It takes water to make drinkable water.
Often people want to know what it takes to make water drinkable. Here’s what happens when raindrops become water flowing from your faucet.
Raindrops end up in lakes, rivers and groundwater. For most of us, the water then flows from intake points to treatment plants, storage tanks and then to our houses through various pipe systems.
Here’s how an article in NPR.com shows what happens:
- Coagulation and flocculation – Chemicals are added to the water. They bind with the dirt and dissolved particles, forming larger particles called floc.
- Sedimentation – The floc is heavy, so it settles to the bottom of the tank.
- Filtration – The clear water on top passes through filters composed of sand, gravel and charcoal to remove dissolved particles such as dust, parasites, bacteria, viruses and chemicals.
- Disinfection – Chlorine or chloramine is added to kill parasites, bacteria, viruses and germs. Fluoride is added to prevent tooth decay.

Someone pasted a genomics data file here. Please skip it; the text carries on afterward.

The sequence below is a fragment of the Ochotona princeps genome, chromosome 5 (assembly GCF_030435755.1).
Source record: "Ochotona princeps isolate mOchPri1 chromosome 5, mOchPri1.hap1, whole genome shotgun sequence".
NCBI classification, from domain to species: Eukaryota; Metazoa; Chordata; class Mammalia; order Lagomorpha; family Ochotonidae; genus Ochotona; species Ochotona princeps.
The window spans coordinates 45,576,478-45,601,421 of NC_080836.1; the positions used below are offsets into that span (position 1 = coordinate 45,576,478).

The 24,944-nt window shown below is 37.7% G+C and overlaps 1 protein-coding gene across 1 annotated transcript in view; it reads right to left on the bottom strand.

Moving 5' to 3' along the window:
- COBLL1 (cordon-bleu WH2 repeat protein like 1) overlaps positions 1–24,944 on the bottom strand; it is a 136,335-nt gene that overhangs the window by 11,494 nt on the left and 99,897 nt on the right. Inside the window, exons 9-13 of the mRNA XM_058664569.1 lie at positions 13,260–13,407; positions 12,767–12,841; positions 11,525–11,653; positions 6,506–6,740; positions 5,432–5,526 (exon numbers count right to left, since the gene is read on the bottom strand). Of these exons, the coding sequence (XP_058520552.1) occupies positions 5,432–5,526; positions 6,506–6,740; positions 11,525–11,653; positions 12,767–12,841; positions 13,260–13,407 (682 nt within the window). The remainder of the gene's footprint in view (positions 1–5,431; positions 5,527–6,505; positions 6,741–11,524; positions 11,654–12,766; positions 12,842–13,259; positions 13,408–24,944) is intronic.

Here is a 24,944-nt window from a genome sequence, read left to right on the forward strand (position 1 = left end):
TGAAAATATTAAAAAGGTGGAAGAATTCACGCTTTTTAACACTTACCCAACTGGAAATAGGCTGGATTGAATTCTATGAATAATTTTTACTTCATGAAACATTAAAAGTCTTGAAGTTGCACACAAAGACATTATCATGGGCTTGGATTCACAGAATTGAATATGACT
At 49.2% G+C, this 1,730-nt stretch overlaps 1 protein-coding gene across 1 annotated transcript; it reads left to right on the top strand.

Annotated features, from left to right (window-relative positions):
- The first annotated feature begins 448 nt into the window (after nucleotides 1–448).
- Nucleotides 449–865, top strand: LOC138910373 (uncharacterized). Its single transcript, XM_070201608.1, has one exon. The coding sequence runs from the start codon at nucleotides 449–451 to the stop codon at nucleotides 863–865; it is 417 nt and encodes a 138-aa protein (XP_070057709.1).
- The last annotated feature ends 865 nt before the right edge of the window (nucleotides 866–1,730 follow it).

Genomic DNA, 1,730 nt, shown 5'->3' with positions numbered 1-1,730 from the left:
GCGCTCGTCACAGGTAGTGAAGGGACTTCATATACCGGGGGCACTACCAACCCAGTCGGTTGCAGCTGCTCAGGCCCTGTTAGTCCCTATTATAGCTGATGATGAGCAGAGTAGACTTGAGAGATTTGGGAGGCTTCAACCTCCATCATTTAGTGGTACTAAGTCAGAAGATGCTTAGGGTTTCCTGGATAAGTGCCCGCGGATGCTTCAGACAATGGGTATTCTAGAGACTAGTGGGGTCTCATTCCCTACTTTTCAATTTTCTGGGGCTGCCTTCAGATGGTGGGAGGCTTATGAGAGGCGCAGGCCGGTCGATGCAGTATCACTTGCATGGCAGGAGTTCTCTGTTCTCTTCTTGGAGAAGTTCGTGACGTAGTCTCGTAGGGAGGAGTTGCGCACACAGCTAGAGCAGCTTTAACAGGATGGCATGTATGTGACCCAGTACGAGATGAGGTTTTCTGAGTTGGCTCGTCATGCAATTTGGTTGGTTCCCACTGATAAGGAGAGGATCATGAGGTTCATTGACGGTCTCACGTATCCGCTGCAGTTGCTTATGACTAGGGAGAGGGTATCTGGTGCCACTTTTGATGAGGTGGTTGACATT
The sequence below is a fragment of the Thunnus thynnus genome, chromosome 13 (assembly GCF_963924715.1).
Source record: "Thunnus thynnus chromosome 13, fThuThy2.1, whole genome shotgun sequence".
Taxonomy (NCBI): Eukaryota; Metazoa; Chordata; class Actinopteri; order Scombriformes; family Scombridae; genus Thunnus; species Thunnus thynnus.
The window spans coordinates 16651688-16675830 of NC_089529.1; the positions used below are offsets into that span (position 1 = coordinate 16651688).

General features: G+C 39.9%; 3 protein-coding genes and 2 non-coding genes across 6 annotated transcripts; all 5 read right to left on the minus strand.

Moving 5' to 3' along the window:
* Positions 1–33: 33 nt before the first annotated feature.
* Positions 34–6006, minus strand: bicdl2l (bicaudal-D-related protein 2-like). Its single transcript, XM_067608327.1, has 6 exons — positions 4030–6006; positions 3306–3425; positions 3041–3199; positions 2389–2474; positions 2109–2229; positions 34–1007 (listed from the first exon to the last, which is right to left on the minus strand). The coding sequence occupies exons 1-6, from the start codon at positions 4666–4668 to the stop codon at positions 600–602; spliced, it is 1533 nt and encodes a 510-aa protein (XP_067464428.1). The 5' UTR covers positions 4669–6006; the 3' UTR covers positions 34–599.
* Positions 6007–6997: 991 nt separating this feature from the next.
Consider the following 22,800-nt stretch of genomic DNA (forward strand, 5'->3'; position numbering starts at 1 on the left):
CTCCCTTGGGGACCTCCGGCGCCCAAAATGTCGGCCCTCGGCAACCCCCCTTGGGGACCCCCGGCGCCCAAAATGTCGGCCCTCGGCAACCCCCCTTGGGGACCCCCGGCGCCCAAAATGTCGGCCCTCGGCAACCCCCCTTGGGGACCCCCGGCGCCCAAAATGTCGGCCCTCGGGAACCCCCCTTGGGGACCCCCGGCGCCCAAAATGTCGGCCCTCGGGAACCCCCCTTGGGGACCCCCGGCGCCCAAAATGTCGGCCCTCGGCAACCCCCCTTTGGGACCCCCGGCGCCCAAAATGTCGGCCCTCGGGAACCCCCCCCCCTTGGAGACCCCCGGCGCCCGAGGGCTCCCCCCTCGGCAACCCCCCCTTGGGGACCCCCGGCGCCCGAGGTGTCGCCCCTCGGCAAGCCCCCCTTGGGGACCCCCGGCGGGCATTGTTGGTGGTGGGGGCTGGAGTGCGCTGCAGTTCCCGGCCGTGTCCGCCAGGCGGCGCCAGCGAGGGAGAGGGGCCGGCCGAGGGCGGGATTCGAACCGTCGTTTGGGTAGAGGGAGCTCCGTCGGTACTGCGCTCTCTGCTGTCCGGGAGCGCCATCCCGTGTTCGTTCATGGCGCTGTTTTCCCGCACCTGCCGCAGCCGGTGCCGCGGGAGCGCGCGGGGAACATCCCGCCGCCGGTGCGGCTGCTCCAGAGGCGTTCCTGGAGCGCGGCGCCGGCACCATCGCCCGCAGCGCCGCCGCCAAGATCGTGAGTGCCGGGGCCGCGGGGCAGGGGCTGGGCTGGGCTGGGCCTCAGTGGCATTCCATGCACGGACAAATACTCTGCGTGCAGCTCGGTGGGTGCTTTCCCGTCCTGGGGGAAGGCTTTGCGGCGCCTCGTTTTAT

Various other chemicals can be added to adjust for hardness and pH levels or to prevent corrosion, based on the water source. But depending on where you are in the United States, there can be different challenges and corresponding methods of treating drinking water.
Agricultural states often have to treat for high levels of nitrate. Nitrate runoff in rivers and groundwater can be common in places with high levels of farming activities. Fertilizers, manure storage and septic systems are sources of this pollution.
We talk about treating nitrates with reverse osmosis in this article on our site.
We are happy to provide more information on how we treat the water in your community. Contact Chris McMillen today.